Working with LeasingDesk, the resident screening unit of Carrollton, Texasbased multifamily software firm RealPage, Simonette adjusted Camden’s screening criteria to allow for applicants with foreclosures in their histories, so long as other financial benchmarks were still intact. “If they are still credit-worthy, aside from having a foreclosure, we want them back as our residents,” Simonette says.
And at Jupiter Communities, a Chicago-based owner and manager of approximately 11,000 units in 11 states, Shridhar Shah, vice president of finance, says the company started working with its resident screening provider, Richardson, Texas-based Resident Data, to exclude foreclosures from its screening criteria when the number of applicants with foreclosures began to balloon last December. In just two months, the firm went from what Shah describes as “a handful” of prospects to 163 would-be residents who had past foreclosures or were facing the imminent loss of their homes.
But there are those who don’t see the trend as an opportunity. In fact, their outlook is much more cautionary. “The prospect that multifamily owners are about to shoot themselves in the foot is very real,” says Nevel DeHart, executive vice president at First Advantage SafeRent, a rent screening agency that is advising clients to stick to traditional criteria in the face of the subprime meltdown. “You’ve used resident screening in the past on foreclosure issues; use it now for the same reason. These things have not changed.”
Indeed, not all multifamily operators view applicants with foreclosures as desirable today. “We absolutely do not want to create any type of an exclusionary screening model that would say, ‘OK, if you have a foreclosure, we don’t care, we’ll just score you on everything else,” says Scott Youngman, credit and collections manager at Home Properties, the Rochester, N.Y.-based REIT that owns almost 37,000 units in the Eastern United States and is a First Advantage SafeRent client. “The level of risk a property management company deems acceptable is their own business decision, but we believe if you allow those individuals in, ultimately you are going to increase your bad debt.”
The division with in the industry of whether applicants with foreclosures are desirable can largely be drawn along the lines of which type of screening technology a company uses. On the one hand, systems such as ResidentCheck, ResidentData, and LeasingDesk are built on a “rules-based” architecture, where multifamily operators can decide which criteria should be included on a given screen at a given time. Proponents say that allows for flexibility, while critics contend that it allows managers to change the rules as they go. Conversely, a second option is to use a statistical model that looks at which factors are statistically relevant for predicting future behavior. That’s the underlying structure of First Advantage SafeRent’s system. Advocates for statistical modeling say statistics don’t lie, while naysayers contend it unfairly lumps individuals, such as those who were sold a bum mortgage, into one “bad” group.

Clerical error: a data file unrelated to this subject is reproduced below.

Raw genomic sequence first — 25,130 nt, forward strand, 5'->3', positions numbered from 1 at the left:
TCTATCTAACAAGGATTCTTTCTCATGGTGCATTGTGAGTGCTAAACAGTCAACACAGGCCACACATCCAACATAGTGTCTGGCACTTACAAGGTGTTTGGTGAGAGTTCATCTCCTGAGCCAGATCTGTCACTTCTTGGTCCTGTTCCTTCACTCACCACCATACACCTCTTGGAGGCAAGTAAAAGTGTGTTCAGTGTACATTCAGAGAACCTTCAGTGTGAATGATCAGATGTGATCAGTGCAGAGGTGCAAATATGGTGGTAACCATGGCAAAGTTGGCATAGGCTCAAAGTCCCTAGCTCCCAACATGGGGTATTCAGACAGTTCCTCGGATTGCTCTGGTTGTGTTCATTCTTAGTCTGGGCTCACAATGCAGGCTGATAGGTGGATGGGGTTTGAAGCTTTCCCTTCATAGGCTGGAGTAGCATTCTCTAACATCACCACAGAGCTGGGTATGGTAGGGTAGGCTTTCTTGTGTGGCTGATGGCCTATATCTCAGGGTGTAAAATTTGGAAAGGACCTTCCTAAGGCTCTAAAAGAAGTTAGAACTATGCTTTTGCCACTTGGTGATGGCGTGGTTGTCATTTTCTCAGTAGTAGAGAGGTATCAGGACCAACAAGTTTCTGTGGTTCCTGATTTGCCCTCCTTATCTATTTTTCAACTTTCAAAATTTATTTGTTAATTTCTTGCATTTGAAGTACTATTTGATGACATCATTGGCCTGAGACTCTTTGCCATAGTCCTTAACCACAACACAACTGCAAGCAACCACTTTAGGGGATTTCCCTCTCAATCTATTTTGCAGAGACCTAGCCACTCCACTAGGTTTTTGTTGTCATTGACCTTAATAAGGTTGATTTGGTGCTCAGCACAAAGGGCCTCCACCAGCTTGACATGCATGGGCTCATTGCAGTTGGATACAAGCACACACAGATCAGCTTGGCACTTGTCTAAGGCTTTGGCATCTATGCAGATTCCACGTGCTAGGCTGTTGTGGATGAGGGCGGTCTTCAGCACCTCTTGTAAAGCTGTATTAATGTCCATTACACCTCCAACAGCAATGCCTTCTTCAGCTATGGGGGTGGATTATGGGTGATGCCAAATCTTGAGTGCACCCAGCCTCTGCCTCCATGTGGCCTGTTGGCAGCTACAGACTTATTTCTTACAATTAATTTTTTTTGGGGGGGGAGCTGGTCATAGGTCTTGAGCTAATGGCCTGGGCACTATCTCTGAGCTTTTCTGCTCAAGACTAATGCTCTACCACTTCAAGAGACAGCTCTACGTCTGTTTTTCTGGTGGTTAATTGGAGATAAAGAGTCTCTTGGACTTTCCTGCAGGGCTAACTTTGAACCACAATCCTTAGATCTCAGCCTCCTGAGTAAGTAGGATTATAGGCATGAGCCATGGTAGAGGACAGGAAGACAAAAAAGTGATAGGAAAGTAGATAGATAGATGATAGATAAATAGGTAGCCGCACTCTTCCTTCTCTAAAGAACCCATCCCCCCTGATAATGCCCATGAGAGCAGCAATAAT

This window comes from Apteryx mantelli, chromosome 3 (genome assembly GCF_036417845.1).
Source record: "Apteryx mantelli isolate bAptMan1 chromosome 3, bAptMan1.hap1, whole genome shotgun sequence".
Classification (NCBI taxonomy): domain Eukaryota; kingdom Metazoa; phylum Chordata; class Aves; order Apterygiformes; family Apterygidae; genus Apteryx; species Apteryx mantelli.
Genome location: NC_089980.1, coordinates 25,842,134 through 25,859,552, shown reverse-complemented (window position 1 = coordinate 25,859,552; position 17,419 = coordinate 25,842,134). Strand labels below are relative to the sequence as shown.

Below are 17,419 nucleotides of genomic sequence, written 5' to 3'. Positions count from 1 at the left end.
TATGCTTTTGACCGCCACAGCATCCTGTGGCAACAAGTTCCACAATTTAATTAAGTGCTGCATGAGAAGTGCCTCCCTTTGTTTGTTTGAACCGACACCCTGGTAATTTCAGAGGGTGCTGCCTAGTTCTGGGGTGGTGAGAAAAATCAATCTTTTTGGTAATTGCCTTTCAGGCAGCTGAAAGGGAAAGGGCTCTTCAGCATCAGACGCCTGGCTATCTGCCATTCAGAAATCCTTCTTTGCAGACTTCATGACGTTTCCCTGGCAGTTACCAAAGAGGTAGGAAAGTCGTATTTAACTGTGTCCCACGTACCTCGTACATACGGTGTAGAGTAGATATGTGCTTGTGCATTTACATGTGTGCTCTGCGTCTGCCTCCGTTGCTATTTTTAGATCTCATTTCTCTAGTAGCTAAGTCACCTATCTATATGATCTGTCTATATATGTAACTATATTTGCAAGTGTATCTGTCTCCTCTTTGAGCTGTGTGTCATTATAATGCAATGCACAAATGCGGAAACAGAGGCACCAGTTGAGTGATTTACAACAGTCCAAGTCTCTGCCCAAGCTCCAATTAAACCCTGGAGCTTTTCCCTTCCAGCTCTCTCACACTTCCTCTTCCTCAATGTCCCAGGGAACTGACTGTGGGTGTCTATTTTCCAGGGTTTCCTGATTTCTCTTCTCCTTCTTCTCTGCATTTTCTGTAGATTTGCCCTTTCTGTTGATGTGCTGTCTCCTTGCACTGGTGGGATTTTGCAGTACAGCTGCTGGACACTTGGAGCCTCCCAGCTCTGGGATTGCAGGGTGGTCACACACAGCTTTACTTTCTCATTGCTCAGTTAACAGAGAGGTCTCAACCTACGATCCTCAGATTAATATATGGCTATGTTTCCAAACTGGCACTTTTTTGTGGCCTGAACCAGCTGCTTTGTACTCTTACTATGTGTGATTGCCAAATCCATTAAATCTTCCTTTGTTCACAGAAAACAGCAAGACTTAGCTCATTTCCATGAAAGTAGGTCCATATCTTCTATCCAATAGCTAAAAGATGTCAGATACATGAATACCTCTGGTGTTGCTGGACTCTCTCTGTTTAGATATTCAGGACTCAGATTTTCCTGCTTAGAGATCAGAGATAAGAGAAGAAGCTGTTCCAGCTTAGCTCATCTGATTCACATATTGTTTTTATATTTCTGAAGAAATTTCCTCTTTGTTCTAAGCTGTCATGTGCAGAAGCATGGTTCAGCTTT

DeHart says that fair or not, the fact is that foreclosures are rarely stand-alone financial events. “If you look at people who lose their homes, they’ve extended themselves in almost every other area of credit as well, because the last thing they want to do is give up the castle,” DeHart says. “The risk of renting to someone who’s been foreclosed on is that you don’t know who else is pounding on their door. Statistically, they’ve got train-wreck credit.”
NO CARTE BLANCHE
Indeed, even proponents of rules-based screening systems concede that the flexibility the systems offer needs to be used judiciously. “There comes a point when you have to ask yourself if you’re being like Ben Bernanke and letting everybody off the hook,” says Pam Storm, vice president and general manager of Resident Data. “Yet, at the same time, in this market, it’s extremely important to be adaptable. We try to provide our clients that ability, while giving them data that helps them make the decisions they need to make.”
In other words, just as foreclosures rarely happen as unique events, forgiving them in your applicants’ financial history shouldn’t open the door to lowering all your screening standards to sidewalk level. For instance, Storm points out that even if clients choose to opt out of foreclosure screening, they can still run their applicants through her firm’s proprietary database of habitual rent skippers or limit their financial exposure in other ways. “What we’re seeing now is more people changing their overrides to say, if they do have a foreclosure, then maybe we should increase the security deposit,” Storm says. At Camden, Simonette says the company is doing just that.
Whatever side of the issue multifamily companies come down on, though, one trend is clear: The issue of applicants with foreclosures in their histories is only going to become more widespread, not less. They’re so prevalent, in fact, that some see the situation as a call to arms for multifamily owners. “There’s so many people being foreclosed on right now that their only alternative for housing is to rent,” says Jupiter’s Shah. “The industry has to take that into consideration.”
Joe Bousquin is a Sacramento, Calif.-based freelance journalist.